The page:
**Best Practice Ideas** • Create a Produce Reference Guide to help educate your garden volunteers. Collect information that identifies each produce in the garden, such as what helps/hinders their growth, time it takes to harvest, and photos of what a ready-to-harvest crop looks like. Keep this in a three-ring binder in the storage bin/shed. • Clip diagrams of the bale layouts (see Appendix D for an example) to the trellis above each bale using plastic sleeves and clothespins. This will ensure seeds are placed where they should be and will help identify plants when it comes to harvest time.

The theory behind companion planting is that certain plants can benefit others when placed next to each other. They may help by deterring pests or depositing nutrients into the soil that another plant requires to grow. This method of gardening is beneficial to the environment because it reduces the need for pesticides and fertilizers. For more on companion plants, research on the web or visit your local agricultural agency or research institution.

Onions and beets are planted together in one bale. Onions help beets and other plants by producing a strong odor that repels insects.

If people want to understand how the different plants work together, then you plant a variety of plants in each row. --John Pendray, Fridley garden core team member

Flowers are planted in the

sides of each bale to attract good

insects such as bees and

butterflies, and to repel pests.

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While the garden grows… The seeds have been planted… now what?! Volunteers should visit the garden at least once per week to do any weeding and check on the progress of seeds and plants. Weeding. Some weeds may sprout; pull or cut as necessary. Observation. Look for possible problems or issues such as dry plants, diseases, insects, pests. Let Project Leader know of any issues. Education. Improve your vegetable knowledge by reading about the produce you've planted. Collection. Start saving those containers you buy strawberries, blueberries and tomatoes in. Bring them to the garden shed for collecting harvested produce. Also, save plastic shopping bags for harvesting and delivery of produce.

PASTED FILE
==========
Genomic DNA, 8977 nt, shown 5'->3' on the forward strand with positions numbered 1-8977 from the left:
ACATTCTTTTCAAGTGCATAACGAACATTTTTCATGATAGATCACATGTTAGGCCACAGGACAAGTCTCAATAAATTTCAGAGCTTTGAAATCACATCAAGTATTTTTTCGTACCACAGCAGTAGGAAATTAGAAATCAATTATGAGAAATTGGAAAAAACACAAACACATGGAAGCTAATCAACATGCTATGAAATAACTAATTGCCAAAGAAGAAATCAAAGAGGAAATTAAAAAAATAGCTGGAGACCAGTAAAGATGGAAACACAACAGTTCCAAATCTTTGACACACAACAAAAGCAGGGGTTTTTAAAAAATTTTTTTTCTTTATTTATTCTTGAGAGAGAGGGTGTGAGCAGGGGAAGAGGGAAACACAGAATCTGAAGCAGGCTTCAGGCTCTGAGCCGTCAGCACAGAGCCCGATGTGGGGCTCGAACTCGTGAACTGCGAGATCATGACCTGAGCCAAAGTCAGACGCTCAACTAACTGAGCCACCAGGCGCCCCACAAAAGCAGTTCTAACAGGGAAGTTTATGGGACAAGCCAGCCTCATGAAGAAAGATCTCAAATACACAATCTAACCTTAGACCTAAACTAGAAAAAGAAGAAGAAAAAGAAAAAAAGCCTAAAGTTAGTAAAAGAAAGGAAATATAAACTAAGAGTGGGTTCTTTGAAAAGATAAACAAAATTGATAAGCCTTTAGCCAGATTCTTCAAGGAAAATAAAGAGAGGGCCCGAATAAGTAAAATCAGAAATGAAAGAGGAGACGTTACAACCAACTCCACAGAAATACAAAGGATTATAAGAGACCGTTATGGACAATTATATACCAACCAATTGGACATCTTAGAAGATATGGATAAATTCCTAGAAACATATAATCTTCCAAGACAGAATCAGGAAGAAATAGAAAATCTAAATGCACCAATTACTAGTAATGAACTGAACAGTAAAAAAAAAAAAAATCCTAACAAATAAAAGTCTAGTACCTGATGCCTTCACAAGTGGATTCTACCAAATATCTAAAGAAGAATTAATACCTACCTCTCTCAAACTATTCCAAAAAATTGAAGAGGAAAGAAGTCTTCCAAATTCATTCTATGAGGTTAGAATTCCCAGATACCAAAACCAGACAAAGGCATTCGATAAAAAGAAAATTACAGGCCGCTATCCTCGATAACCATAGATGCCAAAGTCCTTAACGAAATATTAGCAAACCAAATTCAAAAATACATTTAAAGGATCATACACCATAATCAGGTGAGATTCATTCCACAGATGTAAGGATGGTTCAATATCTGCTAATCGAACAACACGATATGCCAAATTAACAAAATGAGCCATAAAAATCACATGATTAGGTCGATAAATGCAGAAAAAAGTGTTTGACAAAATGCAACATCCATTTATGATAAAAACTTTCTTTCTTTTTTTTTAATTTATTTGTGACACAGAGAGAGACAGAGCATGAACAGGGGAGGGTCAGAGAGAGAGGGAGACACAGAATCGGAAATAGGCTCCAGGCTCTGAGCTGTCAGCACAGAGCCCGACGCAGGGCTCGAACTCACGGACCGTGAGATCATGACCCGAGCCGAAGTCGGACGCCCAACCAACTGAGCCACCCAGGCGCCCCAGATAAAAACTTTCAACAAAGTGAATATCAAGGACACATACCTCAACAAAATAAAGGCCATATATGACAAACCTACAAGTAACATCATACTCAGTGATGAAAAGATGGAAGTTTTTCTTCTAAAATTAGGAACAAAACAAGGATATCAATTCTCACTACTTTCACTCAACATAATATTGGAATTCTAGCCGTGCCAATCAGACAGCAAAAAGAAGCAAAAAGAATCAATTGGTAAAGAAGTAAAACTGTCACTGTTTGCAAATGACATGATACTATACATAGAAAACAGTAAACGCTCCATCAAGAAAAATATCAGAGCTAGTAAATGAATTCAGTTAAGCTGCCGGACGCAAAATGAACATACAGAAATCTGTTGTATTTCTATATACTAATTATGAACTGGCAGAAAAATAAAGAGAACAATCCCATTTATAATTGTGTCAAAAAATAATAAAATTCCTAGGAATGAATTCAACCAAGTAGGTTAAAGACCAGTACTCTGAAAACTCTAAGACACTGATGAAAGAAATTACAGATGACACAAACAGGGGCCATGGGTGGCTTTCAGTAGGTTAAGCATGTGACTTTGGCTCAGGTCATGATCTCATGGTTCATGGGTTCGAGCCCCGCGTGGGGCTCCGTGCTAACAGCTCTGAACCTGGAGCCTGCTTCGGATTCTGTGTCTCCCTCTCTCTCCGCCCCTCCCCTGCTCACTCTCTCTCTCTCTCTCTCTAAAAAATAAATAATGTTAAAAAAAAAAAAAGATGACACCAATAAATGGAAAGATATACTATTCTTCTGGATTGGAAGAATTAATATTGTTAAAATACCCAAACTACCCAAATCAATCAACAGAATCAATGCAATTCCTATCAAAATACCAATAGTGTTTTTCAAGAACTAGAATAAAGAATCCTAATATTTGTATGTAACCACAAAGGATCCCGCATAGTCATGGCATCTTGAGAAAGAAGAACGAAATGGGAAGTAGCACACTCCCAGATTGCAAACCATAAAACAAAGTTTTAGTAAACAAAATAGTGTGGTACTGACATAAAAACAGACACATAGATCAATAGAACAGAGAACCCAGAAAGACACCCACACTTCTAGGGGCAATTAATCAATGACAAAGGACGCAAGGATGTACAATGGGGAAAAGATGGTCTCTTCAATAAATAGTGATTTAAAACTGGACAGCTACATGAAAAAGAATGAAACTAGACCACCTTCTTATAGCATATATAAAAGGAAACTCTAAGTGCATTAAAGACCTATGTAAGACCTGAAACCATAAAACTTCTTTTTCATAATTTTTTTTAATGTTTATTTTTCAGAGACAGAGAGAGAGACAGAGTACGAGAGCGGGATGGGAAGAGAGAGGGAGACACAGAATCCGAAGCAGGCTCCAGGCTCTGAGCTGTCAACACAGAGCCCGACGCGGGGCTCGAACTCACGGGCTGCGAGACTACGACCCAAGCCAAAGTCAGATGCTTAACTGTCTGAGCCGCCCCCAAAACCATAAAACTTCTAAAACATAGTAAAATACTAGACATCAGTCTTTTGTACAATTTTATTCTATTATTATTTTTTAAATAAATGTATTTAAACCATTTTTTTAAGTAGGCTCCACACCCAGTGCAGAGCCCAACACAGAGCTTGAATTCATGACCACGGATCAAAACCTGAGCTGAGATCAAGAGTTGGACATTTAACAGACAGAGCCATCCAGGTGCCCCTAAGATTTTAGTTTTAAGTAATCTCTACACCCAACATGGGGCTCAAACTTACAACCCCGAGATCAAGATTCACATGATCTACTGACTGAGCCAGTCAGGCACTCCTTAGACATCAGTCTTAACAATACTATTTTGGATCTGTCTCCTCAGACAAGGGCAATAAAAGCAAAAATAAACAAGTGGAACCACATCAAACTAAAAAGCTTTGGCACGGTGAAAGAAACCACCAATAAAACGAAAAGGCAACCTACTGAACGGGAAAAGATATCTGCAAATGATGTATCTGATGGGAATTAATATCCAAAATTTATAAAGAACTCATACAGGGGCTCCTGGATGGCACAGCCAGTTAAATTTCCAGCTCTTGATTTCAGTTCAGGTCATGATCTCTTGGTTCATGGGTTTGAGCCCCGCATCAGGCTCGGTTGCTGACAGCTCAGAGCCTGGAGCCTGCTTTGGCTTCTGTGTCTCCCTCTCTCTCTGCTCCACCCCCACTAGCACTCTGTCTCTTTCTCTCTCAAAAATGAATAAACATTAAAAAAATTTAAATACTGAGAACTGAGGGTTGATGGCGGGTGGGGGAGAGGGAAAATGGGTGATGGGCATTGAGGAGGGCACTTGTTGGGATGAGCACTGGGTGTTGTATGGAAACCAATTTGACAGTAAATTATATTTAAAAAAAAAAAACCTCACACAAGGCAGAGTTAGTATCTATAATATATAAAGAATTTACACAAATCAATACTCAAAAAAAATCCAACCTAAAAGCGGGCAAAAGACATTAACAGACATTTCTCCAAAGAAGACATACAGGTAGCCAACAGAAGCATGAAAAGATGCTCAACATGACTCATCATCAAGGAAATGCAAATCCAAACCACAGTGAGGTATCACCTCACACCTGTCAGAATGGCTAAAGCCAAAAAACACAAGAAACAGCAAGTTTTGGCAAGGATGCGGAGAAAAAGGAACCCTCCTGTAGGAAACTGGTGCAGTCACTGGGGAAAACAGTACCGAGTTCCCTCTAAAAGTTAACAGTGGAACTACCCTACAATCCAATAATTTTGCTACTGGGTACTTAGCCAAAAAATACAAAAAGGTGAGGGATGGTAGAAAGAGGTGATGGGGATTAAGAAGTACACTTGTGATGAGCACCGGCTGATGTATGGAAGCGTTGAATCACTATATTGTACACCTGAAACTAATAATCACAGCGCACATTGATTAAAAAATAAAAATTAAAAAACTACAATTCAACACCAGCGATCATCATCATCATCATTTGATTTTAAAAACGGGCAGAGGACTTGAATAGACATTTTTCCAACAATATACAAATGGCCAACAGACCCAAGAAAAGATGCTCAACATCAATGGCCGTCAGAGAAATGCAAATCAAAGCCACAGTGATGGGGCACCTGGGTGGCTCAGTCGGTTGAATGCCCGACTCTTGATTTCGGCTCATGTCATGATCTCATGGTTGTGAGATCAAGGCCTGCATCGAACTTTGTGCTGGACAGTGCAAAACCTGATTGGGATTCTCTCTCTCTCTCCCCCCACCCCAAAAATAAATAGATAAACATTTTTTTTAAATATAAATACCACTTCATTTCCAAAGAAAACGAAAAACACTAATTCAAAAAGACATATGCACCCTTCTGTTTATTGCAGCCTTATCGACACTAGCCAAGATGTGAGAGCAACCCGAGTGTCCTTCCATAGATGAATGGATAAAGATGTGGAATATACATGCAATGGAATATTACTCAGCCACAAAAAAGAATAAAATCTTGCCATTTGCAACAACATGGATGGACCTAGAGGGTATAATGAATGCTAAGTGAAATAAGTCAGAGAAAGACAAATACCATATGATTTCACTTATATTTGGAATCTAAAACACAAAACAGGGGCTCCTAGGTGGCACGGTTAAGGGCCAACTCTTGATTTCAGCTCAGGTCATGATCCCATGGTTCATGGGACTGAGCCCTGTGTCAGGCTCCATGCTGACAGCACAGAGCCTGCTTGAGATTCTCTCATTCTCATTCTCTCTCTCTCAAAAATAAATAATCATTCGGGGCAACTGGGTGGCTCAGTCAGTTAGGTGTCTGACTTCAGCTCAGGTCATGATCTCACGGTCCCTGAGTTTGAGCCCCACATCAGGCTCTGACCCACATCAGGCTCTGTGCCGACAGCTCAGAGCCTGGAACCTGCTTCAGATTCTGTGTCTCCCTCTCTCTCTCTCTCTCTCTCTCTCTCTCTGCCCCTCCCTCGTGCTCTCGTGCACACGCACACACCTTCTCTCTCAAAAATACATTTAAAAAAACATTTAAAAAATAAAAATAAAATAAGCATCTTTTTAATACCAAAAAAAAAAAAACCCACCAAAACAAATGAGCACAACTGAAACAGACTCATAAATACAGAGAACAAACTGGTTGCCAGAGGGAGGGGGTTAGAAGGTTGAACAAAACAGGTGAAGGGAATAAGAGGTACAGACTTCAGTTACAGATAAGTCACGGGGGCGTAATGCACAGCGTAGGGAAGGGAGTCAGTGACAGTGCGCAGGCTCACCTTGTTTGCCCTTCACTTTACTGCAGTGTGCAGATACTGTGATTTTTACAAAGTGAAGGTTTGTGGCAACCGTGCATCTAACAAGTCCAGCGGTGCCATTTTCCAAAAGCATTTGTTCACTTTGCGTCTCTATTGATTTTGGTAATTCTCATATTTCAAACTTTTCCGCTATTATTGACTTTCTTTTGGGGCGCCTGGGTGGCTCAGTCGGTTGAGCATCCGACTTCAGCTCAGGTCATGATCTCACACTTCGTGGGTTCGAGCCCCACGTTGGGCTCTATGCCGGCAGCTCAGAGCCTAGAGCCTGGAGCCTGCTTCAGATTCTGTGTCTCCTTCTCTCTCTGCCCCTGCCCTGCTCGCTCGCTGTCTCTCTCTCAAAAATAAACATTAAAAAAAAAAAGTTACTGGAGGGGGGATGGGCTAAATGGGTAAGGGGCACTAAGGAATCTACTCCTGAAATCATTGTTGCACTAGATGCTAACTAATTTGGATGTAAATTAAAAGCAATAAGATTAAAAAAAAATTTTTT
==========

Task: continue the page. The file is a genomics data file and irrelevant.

**Best Practice Ideas** • Create a Produce Reference Guide to help to help educate your garden volunteers. Collect information that identifies each produce in the garden, such as what helps/hinders their growth, time it takes to harvest, and photos of what a ready-to-harvest crop looks like. Keep this in a three-ring binder in the storage bin/shed. • Plan a “garden party” that will be held during peak harvest season. Include company leadership, community partners, the general public and the media, and send invitations now! • Develop a communication campaign. Invite others to “come watch us grow.” Host a Lunch & Learn to recruit volunteers.

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ST &



Y Preparing for the harvest Educate volunteers. Offer as much training as possible, especially for first-time gardeners, on plant identification, garden maintenance and the harvest. Solicit more experienced gardeners to help out first-time gardeners. Education is empowerment!